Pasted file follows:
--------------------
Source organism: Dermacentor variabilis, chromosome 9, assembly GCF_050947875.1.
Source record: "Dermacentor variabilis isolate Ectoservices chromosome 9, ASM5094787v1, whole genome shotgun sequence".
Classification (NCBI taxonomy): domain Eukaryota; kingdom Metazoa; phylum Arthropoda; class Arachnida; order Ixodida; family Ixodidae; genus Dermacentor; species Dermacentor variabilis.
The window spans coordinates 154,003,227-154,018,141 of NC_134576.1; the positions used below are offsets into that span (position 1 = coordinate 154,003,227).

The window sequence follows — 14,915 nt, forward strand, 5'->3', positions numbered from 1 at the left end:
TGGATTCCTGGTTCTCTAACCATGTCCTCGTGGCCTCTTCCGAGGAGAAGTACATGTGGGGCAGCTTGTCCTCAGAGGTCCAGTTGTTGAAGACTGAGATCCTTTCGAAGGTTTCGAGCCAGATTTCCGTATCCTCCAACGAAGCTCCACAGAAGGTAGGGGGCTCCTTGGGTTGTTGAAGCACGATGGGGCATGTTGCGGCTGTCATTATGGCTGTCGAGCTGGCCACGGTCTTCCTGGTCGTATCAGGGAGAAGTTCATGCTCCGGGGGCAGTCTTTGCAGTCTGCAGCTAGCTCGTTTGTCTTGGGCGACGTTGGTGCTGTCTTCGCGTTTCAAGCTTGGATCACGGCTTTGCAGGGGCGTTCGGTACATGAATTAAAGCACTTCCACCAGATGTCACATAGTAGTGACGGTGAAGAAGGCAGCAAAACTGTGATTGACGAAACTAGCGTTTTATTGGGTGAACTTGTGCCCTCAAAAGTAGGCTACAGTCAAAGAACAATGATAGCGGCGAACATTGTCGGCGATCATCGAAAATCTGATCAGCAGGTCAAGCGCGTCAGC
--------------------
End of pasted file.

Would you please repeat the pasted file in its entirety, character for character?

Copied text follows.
Source organism: Dermacentor variabilis, chromosome 9, assembly GCF_050947875.1.
Source record: "Dermacentor variabilis isolate Ectoservices chromosome 9, ASM5094787v1, whole genome shotgun sequence".
Classification (NCBI taxonomy): domain Eukaryota; kingdom Metazoa; phylum Arthropoda; class Arachnida; order Ixodida; family Ixodidae; genus Dermacentor; species Dermacentor variabilis.
The window spans coordinates 154,003,227-154,018,141 of NC_134576.1; the positions used below are offsets into that span (position 1 = coordinate 154,003,227).

The window sequence follows — 14,915 nt, forward strand, 5'->3', positions numbered from 1 at the left end:
TGGATTCCTGGTTCTCTAACCATGTCCTCGTGGCCTCTTCCGAGGAGAAGTACATGTGGGGCAGCTTGTCCTCAGAGGTCCAGTTGTTGAAGACTGAGATCCTTTCGAAGGTTTCGAGCCAGATTTCCGTATCCTCCAACGAAGCTCCACAGAAGGTAGGGGGCTCCTTGGGTTGTTGAAGCACGATGGGGCATGTTGCGGCTGTCATTATGGCTGTCGAGCTGGCCACGGTCTTCCTGGTCGTATCAGGGAGAAGTTCATGCTCCGGGGGCAGTCTTTGCAGTCTGCAGCTAGCTCGTTTGTCTTGGGCGACGTTGGTGCTGTCTTCGCGTTTCAAGCTTGGATCACGGCTTTGCAGGGGCGTTCGGTACATGAATTAAAGCACTTCCACCAGATGTCACATAGTAGTGACGGTGAAGAAGGCAGCAAAACTGTGATTGACGAAACTAGCGTTTTATTGGGTGAACTTGTGCCCTCAAAAGTAGGCTACAGTCAAAGAACAATGATAGCGGCGAACATTGTCGGCGATCATCGAAAATCTGATCAGCAGGTCAAGCGCGTCAGC